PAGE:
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Consider the following problem.

Let $V$ be an $n$-dimnensional $\mathbb{K}$-vector space and let $\textbf{A} \in \mathbb{K}^{n\times n}$ be an invertible matrix. Show that there are basis $B_1, B_2$ such that $\textbf{A}$ is the change of basis matrix from $B_1$ to $B_2$.

I found this problem, elementary as it may be, quite challenging, since in attempting to solve it I found I had several misconceptions on the theory of linear algebra. For now, I would like to know if my following approach is correct. I will also leave the theoretical comments I made when reasoning on the problem, since that may reveal any flaws either in my understanding or my procedure.


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I : Let $B_2 = \{\beta_1, \ldots, \beta_n\}, B_1 = \{\alpha_1, \ldots, \alpha_n\}$ be two basis of $V$. We know there are scalars such that

\begin{align*} &\alpha_1 = x_1^{(1)}\beta_1 + \ldots + x_n^{(1)}\beta_n \\ &\ldots \\ &\alpha_n = x_1^{(n)}\beta_1 + \ldots + x_n^{(n)}\beta_n .\end{align*}

and that they define a unique transformation matrix

\begin{align*} \textbf{T}_{B_1 \to B_2} = \begin{pmatrix} x_1^{(1)} & \ldots & x_1^{(n)} \\ \ldots \\ x_n^{(1)} & \ldots & x_n^{(n)} \end{pmatrix} .\end{align*}

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II : Let $(\lambda_1, \ldots, \lambda_n)_{B_1}$ be the representation of a vector $\textbf{v} \in V$ under basis $B_1$. We know

\begin{align*} &(\lambda_1, \ldots, \lambda_n)_{B_1} \equiv (\delta_1, \ldots, \delta_n)_{B_2} \\ \iff & \lambda_1 \alpha_1 + \ldots + \lambda_n \alpha_n = \delta_1 \beta_1 + \ldots + \delta_n \beta_n .\end{align*}

III : Consider the equation

\begin{align*} \textbf{A}\begin{pmatrix} \lambda_1 \\ \vdots\\ \lambda_n \end{pmatrix} &= \begin{pmatrix} \delta_1\\\vdots\\ \delta_n \end{pmatrix} .\end{align*}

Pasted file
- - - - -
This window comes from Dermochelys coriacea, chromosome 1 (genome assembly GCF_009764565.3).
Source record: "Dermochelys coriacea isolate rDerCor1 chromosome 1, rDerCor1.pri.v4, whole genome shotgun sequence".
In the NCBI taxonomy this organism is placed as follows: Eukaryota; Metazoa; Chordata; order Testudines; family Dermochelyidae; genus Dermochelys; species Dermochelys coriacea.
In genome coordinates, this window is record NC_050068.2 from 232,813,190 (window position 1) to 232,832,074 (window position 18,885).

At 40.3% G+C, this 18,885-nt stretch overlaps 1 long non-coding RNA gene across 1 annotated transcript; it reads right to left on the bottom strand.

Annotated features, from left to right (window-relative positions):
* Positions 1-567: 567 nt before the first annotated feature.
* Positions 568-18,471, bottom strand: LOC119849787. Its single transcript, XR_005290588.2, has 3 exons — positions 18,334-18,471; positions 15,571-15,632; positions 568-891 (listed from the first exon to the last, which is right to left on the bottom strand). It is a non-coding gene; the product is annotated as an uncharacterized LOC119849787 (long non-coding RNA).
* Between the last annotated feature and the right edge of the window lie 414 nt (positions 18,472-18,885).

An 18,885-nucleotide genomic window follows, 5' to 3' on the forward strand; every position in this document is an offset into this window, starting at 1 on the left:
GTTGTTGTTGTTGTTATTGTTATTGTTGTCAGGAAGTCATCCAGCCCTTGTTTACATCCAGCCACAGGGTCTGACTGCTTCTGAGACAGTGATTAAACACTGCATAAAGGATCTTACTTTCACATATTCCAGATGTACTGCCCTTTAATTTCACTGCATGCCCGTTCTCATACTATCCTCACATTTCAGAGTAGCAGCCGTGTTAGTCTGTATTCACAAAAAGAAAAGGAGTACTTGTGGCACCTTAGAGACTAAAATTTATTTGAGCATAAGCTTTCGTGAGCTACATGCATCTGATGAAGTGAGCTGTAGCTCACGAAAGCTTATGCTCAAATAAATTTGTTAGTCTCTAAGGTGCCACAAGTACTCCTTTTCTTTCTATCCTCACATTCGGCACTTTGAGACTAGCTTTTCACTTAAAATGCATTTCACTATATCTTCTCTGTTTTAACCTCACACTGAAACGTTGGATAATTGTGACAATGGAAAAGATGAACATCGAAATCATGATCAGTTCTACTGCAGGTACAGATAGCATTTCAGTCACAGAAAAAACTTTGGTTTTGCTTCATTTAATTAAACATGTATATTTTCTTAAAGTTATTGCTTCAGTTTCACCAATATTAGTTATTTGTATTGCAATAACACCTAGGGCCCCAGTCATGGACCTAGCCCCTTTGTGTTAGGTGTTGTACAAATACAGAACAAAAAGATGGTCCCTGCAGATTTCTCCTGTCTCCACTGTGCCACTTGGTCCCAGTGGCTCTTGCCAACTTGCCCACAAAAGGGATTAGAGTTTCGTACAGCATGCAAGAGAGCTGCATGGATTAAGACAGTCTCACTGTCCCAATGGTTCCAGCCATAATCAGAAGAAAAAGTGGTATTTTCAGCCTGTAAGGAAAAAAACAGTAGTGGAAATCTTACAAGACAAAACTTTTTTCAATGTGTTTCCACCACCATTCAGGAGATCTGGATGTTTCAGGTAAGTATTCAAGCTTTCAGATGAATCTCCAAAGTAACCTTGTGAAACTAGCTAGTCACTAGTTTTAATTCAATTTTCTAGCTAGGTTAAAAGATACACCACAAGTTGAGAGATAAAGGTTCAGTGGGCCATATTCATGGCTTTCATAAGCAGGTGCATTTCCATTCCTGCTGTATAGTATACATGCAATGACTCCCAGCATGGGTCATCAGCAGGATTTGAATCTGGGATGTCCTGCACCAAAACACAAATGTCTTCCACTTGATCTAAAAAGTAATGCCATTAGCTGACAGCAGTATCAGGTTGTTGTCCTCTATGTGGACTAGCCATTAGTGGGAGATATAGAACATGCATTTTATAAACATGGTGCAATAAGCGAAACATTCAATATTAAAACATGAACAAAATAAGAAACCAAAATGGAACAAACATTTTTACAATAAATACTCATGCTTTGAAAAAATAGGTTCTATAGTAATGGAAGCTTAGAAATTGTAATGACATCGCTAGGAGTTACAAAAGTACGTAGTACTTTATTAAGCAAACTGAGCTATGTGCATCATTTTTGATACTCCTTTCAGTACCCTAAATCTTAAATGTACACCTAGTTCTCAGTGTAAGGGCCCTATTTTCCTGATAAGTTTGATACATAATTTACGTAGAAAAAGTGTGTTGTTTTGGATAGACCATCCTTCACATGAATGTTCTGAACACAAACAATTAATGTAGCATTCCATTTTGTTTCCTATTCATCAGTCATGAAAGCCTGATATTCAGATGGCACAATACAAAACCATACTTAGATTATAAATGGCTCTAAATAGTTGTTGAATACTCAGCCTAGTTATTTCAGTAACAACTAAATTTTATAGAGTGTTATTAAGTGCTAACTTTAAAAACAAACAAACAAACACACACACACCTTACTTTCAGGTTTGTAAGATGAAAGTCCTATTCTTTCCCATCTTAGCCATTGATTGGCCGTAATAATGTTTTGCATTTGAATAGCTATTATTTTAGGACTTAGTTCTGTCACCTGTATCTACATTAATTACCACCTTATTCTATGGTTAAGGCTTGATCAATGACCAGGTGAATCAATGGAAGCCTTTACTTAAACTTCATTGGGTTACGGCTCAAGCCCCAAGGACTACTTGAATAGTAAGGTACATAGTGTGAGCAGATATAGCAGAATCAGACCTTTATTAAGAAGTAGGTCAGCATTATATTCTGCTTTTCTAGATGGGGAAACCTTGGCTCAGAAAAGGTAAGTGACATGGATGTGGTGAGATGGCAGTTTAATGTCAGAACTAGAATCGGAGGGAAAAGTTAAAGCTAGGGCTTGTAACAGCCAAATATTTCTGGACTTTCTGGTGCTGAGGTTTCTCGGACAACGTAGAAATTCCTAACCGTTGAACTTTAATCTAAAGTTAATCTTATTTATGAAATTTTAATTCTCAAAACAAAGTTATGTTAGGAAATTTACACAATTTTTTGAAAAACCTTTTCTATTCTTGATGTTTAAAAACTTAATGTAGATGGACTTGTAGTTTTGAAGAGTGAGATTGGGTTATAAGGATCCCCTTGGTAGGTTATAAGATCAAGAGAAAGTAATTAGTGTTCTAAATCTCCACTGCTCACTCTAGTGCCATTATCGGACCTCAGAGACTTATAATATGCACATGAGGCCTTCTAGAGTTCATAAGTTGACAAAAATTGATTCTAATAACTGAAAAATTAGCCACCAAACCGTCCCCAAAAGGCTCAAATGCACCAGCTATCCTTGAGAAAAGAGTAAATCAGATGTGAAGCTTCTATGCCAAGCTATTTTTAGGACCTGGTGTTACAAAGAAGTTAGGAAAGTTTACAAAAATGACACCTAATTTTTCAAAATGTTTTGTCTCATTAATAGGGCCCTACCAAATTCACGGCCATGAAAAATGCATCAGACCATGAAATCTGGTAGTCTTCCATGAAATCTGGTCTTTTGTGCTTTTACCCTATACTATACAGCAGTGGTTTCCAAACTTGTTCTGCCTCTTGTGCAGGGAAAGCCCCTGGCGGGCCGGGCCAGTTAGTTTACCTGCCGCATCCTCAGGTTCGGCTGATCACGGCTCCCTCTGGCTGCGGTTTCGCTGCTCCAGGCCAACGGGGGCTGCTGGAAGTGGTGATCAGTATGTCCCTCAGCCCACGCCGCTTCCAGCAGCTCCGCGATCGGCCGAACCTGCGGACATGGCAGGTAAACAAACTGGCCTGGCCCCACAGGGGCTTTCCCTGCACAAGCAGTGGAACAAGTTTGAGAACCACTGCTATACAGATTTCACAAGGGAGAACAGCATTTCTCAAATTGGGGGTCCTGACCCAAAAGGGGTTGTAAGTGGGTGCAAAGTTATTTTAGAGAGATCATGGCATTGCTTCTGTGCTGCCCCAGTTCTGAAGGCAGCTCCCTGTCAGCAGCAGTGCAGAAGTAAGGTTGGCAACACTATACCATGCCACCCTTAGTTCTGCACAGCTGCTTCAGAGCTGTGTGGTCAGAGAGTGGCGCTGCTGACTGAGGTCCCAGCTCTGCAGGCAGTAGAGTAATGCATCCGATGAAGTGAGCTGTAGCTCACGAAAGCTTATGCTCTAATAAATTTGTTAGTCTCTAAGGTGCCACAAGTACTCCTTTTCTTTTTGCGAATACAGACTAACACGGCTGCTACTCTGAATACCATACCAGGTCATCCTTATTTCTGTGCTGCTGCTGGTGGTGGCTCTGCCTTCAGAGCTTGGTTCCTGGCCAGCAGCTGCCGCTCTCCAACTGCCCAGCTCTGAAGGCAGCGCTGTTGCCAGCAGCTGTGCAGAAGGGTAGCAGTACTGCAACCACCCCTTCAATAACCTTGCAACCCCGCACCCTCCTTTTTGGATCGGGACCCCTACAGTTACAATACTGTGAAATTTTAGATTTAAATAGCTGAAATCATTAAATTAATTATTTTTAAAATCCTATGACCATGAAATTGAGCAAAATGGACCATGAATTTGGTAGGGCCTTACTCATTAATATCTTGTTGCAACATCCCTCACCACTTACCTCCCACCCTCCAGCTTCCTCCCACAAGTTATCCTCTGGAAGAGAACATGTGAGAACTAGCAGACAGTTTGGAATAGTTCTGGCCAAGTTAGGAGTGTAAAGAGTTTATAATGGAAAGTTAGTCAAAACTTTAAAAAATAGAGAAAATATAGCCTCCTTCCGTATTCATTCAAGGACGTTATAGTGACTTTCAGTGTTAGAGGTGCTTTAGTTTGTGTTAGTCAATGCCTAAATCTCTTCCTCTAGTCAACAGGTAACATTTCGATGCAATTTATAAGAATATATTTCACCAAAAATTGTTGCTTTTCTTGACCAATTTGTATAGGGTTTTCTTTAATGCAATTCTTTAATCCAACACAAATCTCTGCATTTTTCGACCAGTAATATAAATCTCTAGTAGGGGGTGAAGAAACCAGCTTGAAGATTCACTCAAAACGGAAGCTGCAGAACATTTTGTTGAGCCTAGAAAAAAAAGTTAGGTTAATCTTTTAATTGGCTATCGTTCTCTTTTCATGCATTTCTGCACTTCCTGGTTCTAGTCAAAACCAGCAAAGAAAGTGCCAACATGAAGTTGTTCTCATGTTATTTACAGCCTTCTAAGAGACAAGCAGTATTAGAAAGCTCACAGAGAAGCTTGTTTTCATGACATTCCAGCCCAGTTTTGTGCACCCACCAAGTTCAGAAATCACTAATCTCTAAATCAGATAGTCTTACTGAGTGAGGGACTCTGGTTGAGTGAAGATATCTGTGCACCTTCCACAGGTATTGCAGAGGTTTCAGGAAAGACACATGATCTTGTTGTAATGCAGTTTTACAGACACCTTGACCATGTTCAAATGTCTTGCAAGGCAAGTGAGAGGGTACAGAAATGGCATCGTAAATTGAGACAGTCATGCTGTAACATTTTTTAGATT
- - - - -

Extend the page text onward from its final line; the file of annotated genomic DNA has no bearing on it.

Since $\textbf{A}$ is invertible, this equation has a solution. Particularly, such solution is given by

\begin{align*} \begin{pmatrix} \lambda_1\\ \vdots\\ \lambda_n \end{pmatrix} &= \textbf{A}^{(-1)}\begin{pmatrix} \delta_1\\ \vdots\\ \delta_n \end{pmatrix} \\ &= \begin{pmatrix} a_{11}\delta_1 + \ldots + a_{1n}\delta_n \\ \ldots & \\ a_{n1}\delta_1 + \ldots + a_{nn}\delta_n\end{pmatrix} .\end{align*}

In other words, for any $\textbf{v} = (\delta_1, \ldots, \delta_n)_{B_2}$, we can find a vector with coordinates in $B_1$ whose linear transformation via matrix $\textbf{A}$ maps to the coordinates $(\delta_1, \ldots, \delta_n)$. We can also atest the coordinates of such vector are of the form

\begin{align*} \Big(\sum_{n=1}^{\infty} a_{1i}\delta_i, \ldots, \sum_{n=1}^{\infty} a_{ni} \delta_i \Big) .\end{align*}

where $a_{ij}$ is an entry of $\textbf{A}^{(-1)}$.

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  • $\begingroup$ To clear one thing, your point $2$ implies that if the coefficients of $v\in V$ in $B_1$ are equal to the coefficients of $w\in V$ in $B_2$, then, $v=w$? $\endgroup$
    – Lilla
    Jan 7, 2023 at 0:27
  • $\begingroup$ What if you just take $B_1$ to be the standard basis? $\endgroup$ Jan 7, 2023 at 3:54

1 Answer 1

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To make the theoretical view point clearer let us illustrate with a simple example in $\mathbb R^2$.

If you have two basis related say $$c_1=4b_1+6b_2,$$ $$c_2=3b_1+5b_2.$$ then the associated matrix is $A=\left[\begin{array}{cc}4&3\\6&5\end{array}\right]$.

But if is added information of how the 1st basis is expressed in the canonical basis, say $$b_1=e_1+3e_2,$$ $$b_2=3e_1+e_2,$$ then the associate matrix is $B=\left[\begin{array}{cc}1&3\\3&1\end{array}\right]$.

So, subbing this there above, you get $$c_1=4(e_1+3e_2)+6(3e_1+e_2),$$ $$c_2=3(e_1+3e_2)+5(3e_1+e_2),$$ which upon simplification, you'll have $$c_1=22e_1+18e_2,$$ $$c_2=18e_1+14e_2,$$ with matrix $C=\left[\begin{array}{cc}22&18\\18&14\end{array}\right]$.

Observe that $BA=C$ then $A=B^{-1}C$.

Once an example is assimilated it is no hard to get the corresponding abstraction.

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